How Hyperlocal systems are becoming a way of life

Hyperlocal Systems are here to stay

The last few months have bought in a paradigm shift in the consumer buying behaviour and the general feel is that this will continue to stay even if there are improvements in the restrictions. The businesses, on the other hand, have to survive this phase and this can happen only if they are agile and willing to innovate. Hyperlocal systems will become a way of life with more and more users adopting and embracing this platform and technology.

Hyperlocal: What does it mean?

The term ‘hyperlocal’ refers to ‘a small area’ or ‘very specific demography.’ It actually refers to a market that caters to the need of a very limited geographical area. While 4-5 Km is typically taken as a benchmark in terms of the area, we are seeing cases of this geography getting extended to more than 10-15km as well.

While talking about Hyperlocal marketplace as a whole, one of the misconceptions is to limit this to a food or a grocery delivery only. But that’s not the case. Companies who are involved in delivering personal care, house care services, medicines will also fall under this.

Hyperlocal systems typically have three players:

1. A Customer

2. A Business or a Store

3. A Hyperlocal startup which acts as a facilitator and more importantly provides the technology platform to enable the entire process in a seamless and efficient manner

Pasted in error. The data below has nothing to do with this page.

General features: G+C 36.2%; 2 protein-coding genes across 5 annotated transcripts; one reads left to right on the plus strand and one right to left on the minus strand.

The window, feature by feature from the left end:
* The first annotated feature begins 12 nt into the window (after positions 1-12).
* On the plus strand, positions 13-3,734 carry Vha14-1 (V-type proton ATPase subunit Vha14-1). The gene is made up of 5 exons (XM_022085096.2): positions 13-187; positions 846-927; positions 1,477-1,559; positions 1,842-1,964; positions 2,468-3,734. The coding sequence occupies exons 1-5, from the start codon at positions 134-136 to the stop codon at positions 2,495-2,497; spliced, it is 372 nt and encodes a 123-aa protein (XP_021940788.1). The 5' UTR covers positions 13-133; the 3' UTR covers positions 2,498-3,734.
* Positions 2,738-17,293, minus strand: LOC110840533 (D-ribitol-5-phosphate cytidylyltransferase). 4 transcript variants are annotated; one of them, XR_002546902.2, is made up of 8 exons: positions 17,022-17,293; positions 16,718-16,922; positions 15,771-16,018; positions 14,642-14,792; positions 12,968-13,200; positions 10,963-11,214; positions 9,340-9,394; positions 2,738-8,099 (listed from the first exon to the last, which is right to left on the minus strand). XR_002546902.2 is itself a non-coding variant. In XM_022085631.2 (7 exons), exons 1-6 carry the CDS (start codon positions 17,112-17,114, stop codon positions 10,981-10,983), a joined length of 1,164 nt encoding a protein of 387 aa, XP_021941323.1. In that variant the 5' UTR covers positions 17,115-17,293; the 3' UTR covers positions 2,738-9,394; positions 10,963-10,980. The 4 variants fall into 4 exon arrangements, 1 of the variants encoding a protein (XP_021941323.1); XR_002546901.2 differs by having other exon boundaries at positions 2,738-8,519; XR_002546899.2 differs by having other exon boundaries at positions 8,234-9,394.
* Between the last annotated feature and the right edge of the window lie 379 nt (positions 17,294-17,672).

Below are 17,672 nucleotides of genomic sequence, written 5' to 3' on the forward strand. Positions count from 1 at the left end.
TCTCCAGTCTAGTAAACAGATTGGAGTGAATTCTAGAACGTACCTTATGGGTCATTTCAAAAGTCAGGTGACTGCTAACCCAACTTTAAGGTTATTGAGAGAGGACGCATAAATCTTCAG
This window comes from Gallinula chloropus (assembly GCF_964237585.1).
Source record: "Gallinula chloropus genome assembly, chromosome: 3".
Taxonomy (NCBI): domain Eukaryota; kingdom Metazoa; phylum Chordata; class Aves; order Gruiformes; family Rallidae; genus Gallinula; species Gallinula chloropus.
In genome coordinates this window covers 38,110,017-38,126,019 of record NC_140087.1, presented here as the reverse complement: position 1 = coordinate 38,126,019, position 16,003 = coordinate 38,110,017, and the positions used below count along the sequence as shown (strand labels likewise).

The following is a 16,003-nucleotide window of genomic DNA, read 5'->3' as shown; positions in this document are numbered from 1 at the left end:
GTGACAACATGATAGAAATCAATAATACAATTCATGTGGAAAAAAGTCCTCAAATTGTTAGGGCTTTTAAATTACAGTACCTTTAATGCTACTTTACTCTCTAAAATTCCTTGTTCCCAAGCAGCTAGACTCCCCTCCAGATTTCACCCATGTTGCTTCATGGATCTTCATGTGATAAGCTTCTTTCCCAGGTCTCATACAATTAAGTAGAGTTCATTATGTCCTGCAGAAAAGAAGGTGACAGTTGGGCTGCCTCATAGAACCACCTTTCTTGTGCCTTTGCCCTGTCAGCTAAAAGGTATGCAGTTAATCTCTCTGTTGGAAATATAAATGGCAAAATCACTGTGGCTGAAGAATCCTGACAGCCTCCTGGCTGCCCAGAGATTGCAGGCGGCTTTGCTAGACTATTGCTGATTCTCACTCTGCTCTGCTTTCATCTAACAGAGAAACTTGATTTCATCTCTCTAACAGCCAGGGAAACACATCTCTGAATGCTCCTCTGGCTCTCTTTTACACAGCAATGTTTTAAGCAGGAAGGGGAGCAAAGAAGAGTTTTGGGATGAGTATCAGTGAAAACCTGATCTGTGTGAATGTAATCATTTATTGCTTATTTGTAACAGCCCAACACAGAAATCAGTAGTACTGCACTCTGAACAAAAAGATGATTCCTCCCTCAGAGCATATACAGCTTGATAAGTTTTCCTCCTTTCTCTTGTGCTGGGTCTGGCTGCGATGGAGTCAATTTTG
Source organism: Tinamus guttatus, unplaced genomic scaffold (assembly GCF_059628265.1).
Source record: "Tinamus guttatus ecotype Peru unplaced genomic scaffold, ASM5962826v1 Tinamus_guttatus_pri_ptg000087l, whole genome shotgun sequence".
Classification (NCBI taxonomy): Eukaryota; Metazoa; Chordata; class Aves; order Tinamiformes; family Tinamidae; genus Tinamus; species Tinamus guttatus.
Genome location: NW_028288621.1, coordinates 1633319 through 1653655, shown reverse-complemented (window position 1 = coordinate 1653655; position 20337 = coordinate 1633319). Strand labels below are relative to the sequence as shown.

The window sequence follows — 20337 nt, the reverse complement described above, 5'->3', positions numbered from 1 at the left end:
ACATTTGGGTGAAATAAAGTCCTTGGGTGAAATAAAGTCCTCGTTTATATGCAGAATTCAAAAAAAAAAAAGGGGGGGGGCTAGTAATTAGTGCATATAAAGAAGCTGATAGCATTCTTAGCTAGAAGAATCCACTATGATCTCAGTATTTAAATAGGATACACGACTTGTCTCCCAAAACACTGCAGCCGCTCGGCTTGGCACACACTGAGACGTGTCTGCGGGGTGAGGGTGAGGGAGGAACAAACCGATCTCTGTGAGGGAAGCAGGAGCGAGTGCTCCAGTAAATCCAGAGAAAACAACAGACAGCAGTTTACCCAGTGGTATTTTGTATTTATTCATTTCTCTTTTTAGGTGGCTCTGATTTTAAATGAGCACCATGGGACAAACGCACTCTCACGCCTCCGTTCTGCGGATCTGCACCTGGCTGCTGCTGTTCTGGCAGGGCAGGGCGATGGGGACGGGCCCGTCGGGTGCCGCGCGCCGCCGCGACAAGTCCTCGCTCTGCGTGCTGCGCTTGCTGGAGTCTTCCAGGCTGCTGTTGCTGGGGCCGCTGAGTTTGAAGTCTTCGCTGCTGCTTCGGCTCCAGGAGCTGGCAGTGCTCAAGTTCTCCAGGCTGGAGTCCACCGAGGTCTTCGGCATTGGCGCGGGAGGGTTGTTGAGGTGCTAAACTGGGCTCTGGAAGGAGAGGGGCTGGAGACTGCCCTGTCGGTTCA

Why Hyperlocal systems have become so popular?

The hyperlocal marketplace model is a perfect example of how the technical advancements can amalgamate with the age-old favourite shopping methods and come up with a unique formula for success. This is a model which helps the local offline businesses to reach out to their customers and ensure delivery of goods/services happen in the shortest possible time. The popularity of this model cannot be attributed to one single factor. Some of the keys are:

Shift in Consumer Behavior

We are in the era of on-demand or and more and more customers are looking for an instant gratification of the products they are wanting to buy or some services they want to experience. A 2-day delivery which was considered as a “wow” few years back has lost its steam and they want deliveries to happen in few hours. In short, customers are looking for Speed, convenience and safety. This I believe is the foundation.

Cell phone/Data Penetration

In 2013, while we did see a lot of players coming up in the hyperlocal space, things really picked up after 2016 when mobile data became cheap and consumers had access to mobiles at lesser cost. The advent of payment gateway channels during this period have also triggered the growth.

Kiranas and offline stores wanting to be more agile and resilient

Over the past few years, we have seen a large number of traditional business houses wanting to change and move from their traditional style of business. The recent pandemic has infact accelerated the transition from offine to online. As per the latest EY report, 20% of the kirana store owners across metros and non-metros have started leveraging online platforms to get a steady supply of goods and assistance in deliveries. Kirana’s have proven themselves to be both agile and resilient, being able to bear the brunt of an unforgiving pandemic. Lacking other means, they have created a simplified online journey using chat apps as a medium of taking orders, providing contactless delivery and then receiving payments through digital platforms.